What Can You Have in Your Silvan Tanks?

One of the most important things to ask yourself when harvest time for your crop is just around the corner is “what’s inside your silvan tanks?” 

Brace yourself because you are up for some surprise for this.

In the absence of proper care and maintenance, fuel tanks are likely to house not just your diesel or whatever petrochemical product that you have but it might also harbor within its walls rust, water, dirt, and sometimes algae, too. We qualify them as foreign matters. Debris and other contaminants are the usual culprits, the primary reason behind the acceleration of fuel degradation and when this happens it will increase the odds for fuel pump failure to happen. Over time, this will translate into expensive repairs. So, therefore, before harvest time comes to ensure that everything is up and good for you by asking yourself the following guide questions:  

fuel containment tank

1. Have you checked for water in the fuel tank recently? 

Unless you had prior experience with water causing havoc to your fuel storage tank, you would not right away agree with me in saying that water is synonymous with trouble for your equipment and fuel tanks. 

There are many different ways in which water will find or seep into your liquid containment tank, one is by virtue of condensation. It is inevitable for the temperature to rise and fall, and when this happens tiny water droplets are likely to form both inside and outside your tank walls.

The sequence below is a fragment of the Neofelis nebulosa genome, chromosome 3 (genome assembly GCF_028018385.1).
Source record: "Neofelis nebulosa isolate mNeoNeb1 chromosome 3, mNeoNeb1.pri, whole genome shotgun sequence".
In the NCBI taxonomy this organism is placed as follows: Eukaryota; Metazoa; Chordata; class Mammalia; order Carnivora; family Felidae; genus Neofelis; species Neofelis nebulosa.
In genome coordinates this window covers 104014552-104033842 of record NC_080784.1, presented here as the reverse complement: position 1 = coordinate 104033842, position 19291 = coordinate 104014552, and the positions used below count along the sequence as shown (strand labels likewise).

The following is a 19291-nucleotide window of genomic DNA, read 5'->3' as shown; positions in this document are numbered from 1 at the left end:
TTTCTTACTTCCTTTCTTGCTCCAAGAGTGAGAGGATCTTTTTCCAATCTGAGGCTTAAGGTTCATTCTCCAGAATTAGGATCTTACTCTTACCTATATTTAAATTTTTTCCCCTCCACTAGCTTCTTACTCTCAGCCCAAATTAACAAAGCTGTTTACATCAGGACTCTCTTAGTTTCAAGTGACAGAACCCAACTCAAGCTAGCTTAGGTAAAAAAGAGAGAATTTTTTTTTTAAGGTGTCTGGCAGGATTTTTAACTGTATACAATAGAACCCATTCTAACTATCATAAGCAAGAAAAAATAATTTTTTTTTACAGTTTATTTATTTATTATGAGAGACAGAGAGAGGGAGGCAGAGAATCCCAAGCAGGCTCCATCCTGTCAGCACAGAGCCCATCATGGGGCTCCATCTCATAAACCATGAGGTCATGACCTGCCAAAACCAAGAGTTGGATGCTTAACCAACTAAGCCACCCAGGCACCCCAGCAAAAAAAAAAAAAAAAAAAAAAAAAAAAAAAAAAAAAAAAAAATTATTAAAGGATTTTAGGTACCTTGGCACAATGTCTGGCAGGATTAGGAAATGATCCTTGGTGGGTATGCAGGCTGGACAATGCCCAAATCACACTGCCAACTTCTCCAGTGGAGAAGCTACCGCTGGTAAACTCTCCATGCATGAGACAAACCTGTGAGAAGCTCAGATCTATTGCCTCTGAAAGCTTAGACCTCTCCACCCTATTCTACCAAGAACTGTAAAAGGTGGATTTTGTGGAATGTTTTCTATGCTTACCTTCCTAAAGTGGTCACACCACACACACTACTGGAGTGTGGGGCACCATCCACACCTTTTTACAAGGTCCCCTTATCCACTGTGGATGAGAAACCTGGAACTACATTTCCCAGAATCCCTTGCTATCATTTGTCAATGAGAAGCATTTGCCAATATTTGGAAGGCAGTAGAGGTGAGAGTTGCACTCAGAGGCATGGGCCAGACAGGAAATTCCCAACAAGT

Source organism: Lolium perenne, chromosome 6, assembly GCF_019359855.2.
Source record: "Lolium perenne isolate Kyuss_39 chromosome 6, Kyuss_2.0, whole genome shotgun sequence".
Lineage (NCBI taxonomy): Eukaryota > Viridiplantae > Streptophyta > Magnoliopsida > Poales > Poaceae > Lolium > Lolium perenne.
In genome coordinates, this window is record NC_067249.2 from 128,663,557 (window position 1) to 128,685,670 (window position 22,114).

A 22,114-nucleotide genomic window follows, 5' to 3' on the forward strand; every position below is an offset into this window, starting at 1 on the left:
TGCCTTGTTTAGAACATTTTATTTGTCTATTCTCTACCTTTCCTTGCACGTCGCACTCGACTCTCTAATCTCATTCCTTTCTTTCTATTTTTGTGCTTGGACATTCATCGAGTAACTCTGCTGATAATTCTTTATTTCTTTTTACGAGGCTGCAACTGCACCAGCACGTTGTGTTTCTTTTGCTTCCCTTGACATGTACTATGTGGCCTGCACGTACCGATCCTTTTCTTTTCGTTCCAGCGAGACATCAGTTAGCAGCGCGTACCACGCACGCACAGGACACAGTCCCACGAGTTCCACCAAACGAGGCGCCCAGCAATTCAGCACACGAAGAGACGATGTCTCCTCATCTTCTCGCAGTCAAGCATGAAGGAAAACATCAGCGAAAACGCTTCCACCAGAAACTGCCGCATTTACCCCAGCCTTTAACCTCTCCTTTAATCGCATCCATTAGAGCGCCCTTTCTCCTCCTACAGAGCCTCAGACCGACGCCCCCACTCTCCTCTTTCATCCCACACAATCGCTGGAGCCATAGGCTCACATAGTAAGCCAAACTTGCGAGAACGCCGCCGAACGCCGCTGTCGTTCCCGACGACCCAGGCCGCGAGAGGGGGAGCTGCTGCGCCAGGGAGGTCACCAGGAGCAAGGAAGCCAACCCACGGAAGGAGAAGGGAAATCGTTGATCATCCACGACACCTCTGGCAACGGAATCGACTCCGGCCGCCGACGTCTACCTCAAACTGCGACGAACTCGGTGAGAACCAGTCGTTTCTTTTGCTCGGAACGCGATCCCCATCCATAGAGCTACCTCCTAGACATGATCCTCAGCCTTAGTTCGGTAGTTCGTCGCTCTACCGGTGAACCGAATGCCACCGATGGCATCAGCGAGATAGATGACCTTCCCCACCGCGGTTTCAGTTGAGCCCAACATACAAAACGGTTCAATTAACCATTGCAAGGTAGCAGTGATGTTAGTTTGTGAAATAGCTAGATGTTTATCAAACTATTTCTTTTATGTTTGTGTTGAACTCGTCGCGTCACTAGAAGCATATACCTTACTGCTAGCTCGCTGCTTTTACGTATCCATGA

Badly damaged vent systems and hoods also run the risk of rainfall to get through to your tank. All these above-mentioned points explain the reason why we highly recommend that you make it a habit to inspect your fuel tank every now and then, to check for the presence of water. 

2. Do you know the steps that should be taken to prevent water contamination? 

Soon after you ascertain that your fuel containment tank is free from water, it time to come up with a contingency plan on you can effectively keep water out. Below are some of the most effective measures to try for this purpose: 

  • If you happen to have an above ground tank, see to it that you have them nestled in areas where it is unlikely for water and other contaminants could flow or get in. 
  • Check out hatchets, vents, gaskets, and fill caps very for damage or frays. Replace only when necessary. 
  •  Inspect spill containment buckets. If water is found, see to it that you will drain it to your tank. Scoop them out and once everything has been collected, dispose of it properly.  
  • Drain your tank and have it properly and thoroughly cleaned not by yourself or your staff but by a professional. See to it that you carry this out during summer and in spring, too.  

3. Recall the last time that your fuel tank filter systems were replaced. 

Cleaning out your tank is a must and you must get this done at least once every year. Aside from this, it is also paramount that you replace your tank’s filter system every quarter or every 4 months. If you have a squeaky clean filter system in your tank, that will go a long way in as far as keeping rust from developing and dirt from collecting.  

Make it your goal to always have well-maintained silvan tanks. By seeing to it that your fuel containment system is always on its tip-top shape, you can count that it will always lead you to expect a well-run harvest, all the time.